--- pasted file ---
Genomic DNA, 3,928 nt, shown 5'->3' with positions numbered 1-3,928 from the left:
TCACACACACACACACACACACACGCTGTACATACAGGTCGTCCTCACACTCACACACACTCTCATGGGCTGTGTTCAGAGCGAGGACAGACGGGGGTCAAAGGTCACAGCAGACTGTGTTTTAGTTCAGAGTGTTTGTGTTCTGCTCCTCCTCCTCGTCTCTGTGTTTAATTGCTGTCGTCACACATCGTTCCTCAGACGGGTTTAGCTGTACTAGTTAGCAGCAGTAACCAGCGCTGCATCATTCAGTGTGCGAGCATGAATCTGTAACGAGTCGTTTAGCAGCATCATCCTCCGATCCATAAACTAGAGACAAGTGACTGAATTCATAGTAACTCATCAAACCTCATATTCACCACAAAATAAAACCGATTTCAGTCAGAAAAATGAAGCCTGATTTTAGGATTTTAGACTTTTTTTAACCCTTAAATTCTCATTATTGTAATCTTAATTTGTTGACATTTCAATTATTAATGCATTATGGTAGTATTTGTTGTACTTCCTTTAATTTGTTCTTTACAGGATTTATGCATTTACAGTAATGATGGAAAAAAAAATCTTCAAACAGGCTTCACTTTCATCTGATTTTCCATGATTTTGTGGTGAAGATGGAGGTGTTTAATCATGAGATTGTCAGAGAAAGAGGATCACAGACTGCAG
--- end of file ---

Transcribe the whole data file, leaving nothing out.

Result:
Genomic DNA, 3,928 nt, shown 5'->3' with positions numbered 1-3,928 from the left:
TCACACACACACACACACACACACGCTGTACATACAGGTCGTCCTCACACTCACACACACTCTCATGGGCTGTGTTCAGAGCGAGGACAGACGGGGGTCAAAGGTCACAGCAGACTGTGTTTTAGTTCAGAGTGTTTGTGTTCTGCTCCTCCTCCTCGTCTCTGTGTTTAATTGCTGTCGTCACACATCGTTCCTCAGACGGGTTTAGCTGTACTAGTTAGCAGCAGTAACCAGCGCTGCATCATTCAGTGTGCGAGCATGAATCTGTAACGAGTCGTTTAGCAGCATCATCCTCCGATCCATAAACTAGAGACAAGTGACTGAATTCATAGTAACTCATCAAACCTCATATTCACCACAAAATAAAACCGATTTCAGTCAGAAAAATGAAGCCTGATTTTAGGATTTTAGACTTTTTTTAACCCTTAAATTCTCATTATTGTAATCTTAATTTGTTGACATTTCAATTATTAATGCATTATGGTAGTATTTGTTGTACTTCCTTTAATTTGTTCTTTACAGGATTTATGCATTTACAGTAATGATGGAAAAAAAAATCTTCAAACAGGCTTCACTTTCATCTGATTTTCCATGATTTTGTGGTGAAGATGGAGGTGTTTAATCATGAGATTGTCAGAGAAAGAGGATCACAGACTGCAG